I moved to Benin City. According to the original plan, I had to flypass Nigeria in two days. Fearing all sorts of rumors about the total rampant crime in this country I was planning to carry out two steps – to Benin City, and after spending the night there – to Calabar. Grab there visa for Cameroon and farewell to Nigeria. I go on the road and was immediately stopped at the checkpoint. I was prepared to attempts of corruption, however, contrary to expectations, the police checked my passport, and once they realized that I came on a motorcycle from Russia – began to ask permission to take a picture with me. Each got a smartphone and everybody for few minutes took the pictures of me on the background of a motorcycle.


Then they wished a happy journey and let me go. Absolutely the same situation was repeated three more times over three kilometers – apparently border traffic likes to carry contraband, so every kilometer there was a checkpoint. I was glad to talk with local people, but each such stop takes time, and counting the passage of the border, which has taken away a certain time, the chance to get to Benin City before dark melted with each checkpoint. I grumbled on this subject myself, but fortunately checpoints were over, and under the wheels finally run the unstoppable asphalt. The road was excellent which gave me confidence that I’ll get to my destination on time. I was told that I should not under any circumstances to drive in Nigeria by the dark, and … of course, I broke the rule.


The first reason was the weather. Somewhere in the middle of the road came the sandstorm – I was wondering how can there be dust when all around is overgrown by bushes and trees but the fact is a stubborn thing. Visibility was reduced to a few meters, and wind gusts rearranged on the road my bike very hard. Dust gets everywhere, grind the nose and mouth, even wearing a helmet, but there was no choice but to go on resisting elements. At one point, I asked myself, “Could it be worse?” And the answer came almost immediately – the dust replaced by the water. Water streams rained from the sky hitting hurt my hands without gloves, dust suddenly turned into mud. Down the road came rushing rivers. There was nothing to do with that, so I hid under a huge tree on the side of the road and waited. After around 20 minutes when I was already dripping wet someone’s invisible hand turn off the tap, and in just a moment the rain stopped. Later, rains caught up with me a few times but fortunately not as horrific scale.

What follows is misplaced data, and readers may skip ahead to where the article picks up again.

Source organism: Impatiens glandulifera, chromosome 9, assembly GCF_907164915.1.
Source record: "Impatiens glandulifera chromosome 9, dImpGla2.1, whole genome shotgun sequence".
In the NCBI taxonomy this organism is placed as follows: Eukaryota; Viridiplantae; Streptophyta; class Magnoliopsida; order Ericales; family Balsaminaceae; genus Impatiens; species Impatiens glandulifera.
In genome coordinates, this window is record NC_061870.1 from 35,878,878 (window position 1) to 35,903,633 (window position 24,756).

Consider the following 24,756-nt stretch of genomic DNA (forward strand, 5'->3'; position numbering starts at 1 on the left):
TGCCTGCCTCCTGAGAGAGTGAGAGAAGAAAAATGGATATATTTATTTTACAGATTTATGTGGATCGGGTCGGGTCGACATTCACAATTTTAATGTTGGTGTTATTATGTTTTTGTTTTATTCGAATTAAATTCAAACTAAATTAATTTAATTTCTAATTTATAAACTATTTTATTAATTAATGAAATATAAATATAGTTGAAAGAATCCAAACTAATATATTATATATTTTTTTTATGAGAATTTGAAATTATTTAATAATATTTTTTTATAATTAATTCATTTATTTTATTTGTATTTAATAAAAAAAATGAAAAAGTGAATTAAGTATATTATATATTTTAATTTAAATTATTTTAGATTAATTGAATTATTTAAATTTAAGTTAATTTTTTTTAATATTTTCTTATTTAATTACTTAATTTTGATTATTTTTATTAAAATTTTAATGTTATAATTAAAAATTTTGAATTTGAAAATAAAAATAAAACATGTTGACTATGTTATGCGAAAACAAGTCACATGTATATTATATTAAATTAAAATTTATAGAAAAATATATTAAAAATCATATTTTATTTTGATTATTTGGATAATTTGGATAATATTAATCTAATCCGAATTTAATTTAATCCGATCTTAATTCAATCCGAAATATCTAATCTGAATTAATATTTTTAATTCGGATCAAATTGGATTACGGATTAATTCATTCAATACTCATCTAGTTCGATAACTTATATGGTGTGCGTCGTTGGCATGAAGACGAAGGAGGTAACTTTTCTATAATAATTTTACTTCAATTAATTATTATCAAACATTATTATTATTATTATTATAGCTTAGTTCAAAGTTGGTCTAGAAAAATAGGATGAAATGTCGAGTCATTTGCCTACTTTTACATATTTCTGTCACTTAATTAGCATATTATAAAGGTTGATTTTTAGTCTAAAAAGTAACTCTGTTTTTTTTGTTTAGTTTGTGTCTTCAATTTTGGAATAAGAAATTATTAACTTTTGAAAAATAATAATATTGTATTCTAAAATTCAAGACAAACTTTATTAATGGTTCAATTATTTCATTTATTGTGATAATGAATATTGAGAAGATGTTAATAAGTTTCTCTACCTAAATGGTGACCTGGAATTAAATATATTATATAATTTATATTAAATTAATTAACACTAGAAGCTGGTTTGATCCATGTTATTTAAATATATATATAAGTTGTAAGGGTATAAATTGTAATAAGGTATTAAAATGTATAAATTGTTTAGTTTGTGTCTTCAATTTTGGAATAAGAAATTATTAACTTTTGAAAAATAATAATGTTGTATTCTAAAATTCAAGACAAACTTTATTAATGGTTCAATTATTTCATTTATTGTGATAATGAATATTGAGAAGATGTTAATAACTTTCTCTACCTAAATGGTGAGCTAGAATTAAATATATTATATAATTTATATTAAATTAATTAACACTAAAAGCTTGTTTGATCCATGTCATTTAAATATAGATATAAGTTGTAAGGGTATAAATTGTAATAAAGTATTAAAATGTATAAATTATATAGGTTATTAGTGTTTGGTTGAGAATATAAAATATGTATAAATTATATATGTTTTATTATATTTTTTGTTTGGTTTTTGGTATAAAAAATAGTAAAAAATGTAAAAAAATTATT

The second reason was traffic. There is almost no traffic rules here instead of “bigger size” rule. Which means – the right one is with the vehicle of larger in size. And the motorcycle, respectively, on the lowest rung of the “food chain.” And when one truck from the opposite direction starts to overtake the other truck – he just does not care whether there is someone on the road if it is not another truck. When you encounter this multi-ton machine of buzzing and blinking with its high beams – there is nothing left but to catapult to the bush. The same goes in the same direction – if not to mark yourself by long horn overtaking someone – you’d be just ignored. After a couple of such cases enlightenment came to me, and I began to significantly slow down the speed if the situation is similar to that described above. What, after all, slowed me down as well.

I arrived at Benin-city after dark already deeply wildly tired. The original plan “to come before the dark, to buy a local SIM card for the internet, to find a suitable place for the night” failed miserably due to lack of strength. I just drove in a pair of cheap hotels near the track, identify local lower ceiling price (3,000 naira, 15 euro) and stayed at the next hotel. And here I am, in the company of a humming fan and grumbling TV, eating rice with spices and wash down by this ice-cold beer. Something which gave me some relaxation.